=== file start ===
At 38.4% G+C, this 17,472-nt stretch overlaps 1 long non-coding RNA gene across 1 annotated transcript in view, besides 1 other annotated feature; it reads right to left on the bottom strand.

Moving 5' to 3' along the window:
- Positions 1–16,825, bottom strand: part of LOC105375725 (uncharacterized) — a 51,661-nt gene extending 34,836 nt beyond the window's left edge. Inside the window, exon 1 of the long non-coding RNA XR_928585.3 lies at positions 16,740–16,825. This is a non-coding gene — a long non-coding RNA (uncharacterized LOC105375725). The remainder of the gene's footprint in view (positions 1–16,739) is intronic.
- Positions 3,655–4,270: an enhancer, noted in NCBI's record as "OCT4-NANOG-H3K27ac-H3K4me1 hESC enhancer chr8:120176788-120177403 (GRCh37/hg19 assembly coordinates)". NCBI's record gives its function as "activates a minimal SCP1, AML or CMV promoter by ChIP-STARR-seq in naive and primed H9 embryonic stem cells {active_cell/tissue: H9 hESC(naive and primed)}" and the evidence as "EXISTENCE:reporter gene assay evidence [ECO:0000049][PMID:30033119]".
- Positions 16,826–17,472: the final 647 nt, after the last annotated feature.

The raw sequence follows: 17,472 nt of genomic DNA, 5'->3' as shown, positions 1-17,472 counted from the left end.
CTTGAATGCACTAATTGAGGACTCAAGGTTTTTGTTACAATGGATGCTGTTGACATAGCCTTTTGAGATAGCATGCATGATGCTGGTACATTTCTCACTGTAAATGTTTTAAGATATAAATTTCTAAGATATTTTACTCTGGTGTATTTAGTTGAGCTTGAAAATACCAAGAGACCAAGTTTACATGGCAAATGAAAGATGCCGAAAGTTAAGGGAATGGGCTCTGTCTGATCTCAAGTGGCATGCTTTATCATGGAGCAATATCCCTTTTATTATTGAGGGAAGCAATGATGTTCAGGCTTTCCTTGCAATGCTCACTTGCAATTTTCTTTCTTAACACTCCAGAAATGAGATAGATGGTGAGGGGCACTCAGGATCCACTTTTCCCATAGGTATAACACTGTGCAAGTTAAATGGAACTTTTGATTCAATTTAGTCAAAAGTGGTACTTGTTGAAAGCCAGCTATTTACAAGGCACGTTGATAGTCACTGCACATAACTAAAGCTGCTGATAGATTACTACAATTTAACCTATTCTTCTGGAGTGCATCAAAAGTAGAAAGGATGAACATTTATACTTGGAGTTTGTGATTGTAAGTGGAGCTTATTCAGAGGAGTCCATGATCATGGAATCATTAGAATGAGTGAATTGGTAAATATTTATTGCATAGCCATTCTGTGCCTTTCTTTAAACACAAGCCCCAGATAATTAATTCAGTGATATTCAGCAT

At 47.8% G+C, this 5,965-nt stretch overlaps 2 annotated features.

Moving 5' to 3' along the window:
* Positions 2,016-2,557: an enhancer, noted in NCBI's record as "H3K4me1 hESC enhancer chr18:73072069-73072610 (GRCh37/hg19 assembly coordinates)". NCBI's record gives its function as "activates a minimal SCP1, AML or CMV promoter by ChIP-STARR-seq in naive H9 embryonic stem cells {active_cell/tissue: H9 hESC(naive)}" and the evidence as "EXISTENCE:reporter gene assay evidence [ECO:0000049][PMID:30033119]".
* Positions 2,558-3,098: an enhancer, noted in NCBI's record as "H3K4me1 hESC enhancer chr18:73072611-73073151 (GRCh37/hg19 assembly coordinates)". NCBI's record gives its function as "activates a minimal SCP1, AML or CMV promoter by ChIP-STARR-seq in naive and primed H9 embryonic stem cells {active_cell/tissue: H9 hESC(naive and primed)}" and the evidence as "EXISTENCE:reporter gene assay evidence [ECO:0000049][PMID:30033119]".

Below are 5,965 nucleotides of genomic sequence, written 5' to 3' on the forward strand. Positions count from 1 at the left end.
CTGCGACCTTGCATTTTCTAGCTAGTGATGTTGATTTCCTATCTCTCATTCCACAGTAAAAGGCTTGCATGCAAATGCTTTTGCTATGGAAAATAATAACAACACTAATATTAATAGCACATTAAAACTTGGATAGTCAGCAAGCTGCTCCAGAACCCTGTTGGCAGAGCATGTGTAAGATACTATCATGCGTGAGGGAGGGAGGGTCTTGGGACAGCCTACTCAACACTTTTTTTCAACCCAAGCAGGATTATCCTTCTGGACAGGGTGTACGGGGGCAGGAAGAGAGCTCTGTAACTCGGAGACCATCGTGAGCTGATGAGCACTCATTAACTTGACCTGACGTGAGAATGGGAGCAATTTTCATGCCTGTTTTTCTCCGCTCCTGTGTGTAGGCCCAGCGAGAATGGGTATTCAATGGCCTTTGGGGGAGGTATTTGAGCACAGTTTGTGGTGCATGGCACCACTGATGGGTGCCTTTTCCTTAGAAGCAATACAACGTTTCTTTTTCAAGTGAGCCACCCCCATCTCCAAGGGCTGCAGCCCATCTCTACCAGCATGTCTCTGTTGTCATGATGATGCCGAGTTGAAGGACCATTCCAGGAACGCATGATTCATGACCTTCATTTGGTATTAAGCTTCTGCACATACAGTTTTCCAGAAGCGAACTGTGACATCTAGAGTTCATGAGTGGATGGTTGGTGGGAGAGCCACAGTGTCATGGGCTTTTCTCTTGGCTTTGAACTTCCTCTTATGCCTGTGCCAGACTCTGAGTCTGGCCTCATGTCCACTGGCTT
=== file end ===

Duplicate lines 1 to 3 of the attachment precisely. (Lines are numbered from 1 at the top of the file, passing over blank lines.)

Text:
At 38.4% G+C, this 17,472-nt stretch overlaps 1 long non-coding RNA gene across 1 annotated transcript in view, besides 1 other annotated feature; it reads right to left on the bottom strand.

Moving 5' to 3' along the window:
- Positions 1–16,825, bottom strand: part of LOC105375725 (uncharacterized) — a 51,661-nt gene extending 34,836 nt beyond the window's left edge. Inside the window, exon 1 of the long non-coding RNA XR_928585.3 lies at positions 16,740–16,825. This is a non-coding gene — a long non-coding RNA (uncharacterized LOC105375725). The remainder of the gene's footprint in view (positions 1–16,739) is intronic.